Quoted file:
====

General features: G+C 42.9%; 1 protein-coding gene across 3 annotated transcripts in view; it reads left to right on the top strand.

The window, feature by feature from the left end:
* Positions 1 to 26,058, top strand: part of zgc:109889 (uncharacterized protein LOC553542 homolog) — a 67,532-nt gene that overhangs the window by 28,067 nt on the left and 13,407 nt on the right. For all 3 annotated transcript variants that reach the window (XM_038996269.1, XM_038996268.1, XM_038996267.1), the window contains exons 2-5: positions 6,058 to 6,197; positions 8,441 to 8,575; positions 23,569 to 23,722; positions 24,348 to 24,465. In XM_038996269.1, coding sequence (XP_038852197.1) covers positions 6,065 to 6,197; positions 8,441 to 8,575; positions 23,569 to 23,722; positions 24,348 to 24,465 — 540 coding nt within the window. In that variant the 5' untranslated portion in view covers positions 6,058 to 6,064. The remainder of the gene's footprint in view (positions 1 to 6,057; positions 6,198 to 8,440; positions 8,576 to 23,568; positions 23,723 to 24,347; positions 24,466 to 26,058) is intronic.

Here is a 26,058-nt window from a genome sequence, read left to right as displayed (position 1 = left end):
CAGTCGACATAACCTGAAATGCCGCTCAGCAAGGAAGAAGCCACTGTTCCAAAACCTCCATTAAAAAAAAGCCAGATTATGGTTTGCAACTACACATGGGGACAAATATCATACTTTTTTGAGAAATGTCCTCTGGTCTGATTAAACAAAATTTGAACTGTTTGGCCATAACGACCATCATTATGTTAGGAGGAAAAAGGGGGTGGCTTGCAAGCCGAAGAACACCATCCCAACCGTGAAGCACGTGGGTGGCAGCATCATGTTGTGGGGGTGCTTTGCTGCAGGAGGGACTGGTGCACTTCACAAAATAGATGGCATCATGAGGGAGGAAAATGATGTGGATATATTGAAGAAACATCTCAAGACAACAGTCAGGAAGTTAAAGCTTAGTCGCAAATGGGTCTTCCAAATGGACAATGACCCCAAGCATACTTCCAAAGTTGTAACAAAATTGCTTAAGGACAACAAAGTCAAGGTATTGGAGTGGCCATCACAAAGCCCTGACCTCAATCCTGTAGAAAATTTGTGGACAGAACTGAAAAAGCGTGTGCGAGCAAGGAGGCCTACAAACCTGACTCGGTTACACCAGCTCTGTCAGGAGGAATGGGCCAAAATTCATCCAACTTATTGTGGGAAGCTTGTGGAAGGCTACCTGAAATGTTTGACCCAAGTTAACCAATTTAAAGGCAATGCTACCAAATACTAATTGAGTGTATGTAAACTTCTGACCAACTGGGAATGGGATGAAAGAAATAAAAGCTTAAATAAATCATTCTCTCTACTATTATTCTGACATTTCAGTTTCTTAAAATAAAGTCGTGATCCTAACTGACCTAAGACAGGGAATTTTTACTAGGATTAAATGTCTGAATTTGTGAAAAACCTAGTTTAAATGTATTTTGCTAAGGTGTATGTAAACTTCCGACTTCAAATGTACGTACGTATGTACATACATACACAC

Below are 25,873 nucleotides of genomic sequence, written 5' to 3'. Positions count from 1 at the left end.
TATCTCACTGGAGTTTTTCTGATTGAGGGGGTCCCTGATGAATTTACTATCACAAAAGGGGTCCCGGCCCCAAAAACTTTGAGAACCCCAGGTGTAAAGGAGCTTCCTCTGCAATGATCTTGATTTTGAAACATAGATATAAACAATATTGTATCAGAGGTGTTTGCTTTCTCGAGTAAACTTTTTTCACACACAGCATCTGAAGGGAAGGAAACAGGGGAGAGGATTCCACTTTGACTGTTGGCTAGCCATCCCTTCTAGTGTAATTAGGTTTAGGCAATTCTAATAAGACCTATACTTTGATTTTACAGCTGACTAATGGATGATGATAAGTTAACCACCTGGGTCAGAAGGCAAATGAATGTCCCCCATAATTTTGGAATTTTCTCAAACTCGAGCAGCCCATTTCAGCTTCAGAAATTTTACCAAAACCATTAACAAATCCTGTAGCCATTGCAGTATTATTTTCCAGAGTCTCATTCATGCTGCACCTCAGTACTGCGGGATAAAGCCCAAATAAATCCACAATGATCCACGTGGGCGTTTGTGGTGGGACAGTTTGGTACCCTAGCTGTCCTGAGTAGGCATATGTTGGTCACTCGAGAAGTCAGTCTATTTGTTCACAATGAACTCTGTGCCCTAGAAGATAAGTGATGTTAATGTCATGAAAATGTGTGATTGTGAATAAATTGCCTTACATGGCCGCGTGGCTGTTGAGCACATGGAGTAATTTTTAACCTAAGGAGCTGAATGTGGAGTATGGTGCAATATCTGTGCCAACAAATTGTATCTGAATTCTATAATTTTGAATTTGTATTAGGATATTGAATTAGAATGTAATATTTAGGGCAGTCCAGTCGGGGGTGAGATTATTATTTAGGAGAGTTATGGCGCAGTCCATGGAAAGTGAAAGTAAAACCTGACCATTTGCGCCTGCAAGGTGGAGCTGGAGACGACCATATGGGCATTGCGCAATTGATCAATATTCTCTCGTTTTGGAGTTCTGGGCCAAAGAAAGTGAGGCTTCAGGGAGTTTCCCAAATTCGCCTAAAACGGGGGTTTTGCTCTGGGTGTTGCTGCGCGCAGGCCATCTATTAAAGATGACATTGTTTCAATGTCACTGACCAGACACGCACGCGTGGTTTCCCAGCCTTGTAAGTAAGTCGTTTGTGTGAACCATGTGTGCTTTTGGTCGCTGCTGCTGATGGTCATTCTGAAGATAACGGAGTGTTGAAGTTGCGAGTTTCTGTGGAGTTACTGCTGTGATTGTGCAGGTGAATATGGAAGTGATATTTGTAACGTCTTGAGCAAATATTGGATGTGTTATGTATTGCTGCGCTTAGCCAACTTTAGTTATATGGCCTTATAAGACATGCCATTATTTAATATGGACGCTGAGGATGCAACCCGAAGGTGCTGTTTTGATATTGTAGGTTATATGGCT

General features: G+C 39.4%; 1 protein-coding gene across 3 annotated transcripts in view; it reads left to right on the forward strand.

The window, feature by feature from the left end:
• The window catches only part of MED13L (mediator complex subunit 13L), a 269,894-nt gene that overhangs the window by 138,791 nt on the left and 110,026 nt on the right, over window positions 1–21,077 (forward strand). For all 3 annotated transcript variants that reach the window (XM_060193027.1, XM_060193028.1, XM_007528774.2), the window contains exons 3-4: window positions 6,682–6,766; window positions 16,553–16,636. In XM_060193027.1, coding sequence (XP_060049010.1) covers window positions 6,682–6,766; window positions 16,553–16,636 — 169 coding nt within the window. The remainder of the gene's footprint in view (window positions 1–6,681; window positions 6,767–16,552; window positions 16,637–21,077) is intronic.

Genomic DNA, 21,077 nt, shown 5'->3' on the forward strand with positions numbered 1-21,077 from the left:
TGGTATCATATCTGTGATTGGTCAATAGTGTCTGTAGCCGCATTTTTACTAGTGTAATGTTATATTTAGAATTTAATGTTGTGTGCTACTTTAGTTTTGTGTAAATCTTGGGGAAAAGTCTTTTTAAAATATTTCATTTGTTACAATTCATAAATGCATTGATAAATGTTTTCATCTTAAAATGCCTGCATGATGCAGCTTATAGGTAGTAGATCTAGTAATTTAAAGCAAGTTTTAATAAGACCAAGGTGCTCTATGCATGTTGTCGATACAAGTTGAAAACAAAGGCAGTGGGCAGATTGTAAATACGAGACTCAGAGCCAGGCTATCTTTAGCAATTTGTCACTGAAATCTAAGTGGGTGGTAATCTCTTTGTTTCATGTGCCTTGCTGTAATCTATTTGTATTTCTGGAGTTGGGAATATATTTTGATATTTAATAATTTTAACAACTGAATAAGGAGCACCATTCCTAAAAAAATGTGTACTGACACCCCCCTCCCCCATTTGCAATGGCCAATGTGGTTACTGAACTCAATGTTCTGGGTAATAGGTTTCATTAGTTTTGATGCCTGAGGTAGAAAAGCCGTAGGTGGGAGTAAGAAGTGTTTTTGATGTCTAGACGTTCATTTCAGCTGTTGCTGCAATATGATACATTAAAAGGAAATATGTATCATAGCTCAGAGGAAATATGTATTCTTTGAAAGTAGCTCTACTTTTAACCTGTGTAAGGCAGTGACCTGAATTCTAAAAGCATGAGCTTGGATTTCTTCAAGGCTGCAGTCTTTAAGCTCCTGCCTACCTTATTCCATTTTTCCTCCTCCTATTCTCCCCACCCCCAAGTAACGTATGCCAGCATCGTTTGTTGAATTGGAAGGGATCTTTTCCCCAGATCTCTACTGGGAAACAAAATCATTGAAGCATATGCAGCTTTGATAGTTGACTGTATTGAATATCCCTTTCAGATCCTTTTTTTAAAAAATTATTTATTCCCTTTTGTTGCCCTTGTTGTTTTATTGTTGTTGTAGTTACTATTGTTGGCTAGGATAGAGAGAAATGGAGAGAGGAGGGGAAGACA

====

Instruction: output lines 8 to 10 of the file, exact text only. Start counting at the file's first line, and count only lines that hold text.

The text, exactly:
General features: G+C 39.4%; 1 protein-coding gene across 3 annotated transcripts in view; it reads left to right on the forward strand.

The window, feature by feature from the left end:
• The window catches only part of MED13L (mediator complex subunit 13L), a 269,894-nt gene that overhangs the window by 138,791 nt on the left and 110,026 nt on the right, over window positions 1–21,077 (forward strand). For all 3 annotated transcript variants that reach the window (XM_060193027.1, XM_060193028.1, XM_007528774.2), the window contains exons 3-4: window positions 6,682–6,766; window positions 16,553–16,636. In XM_060193027.1, coding sequence (XP_060049010.1) covers window positions 6,682–6,766; window positions 16,553–16,636 — 169 coding nt within the window. The remainder of the gene's footprint in view (window positions 1–6,681; window positions 6,767–16,552; window positions 16,637–21,077) is intronic.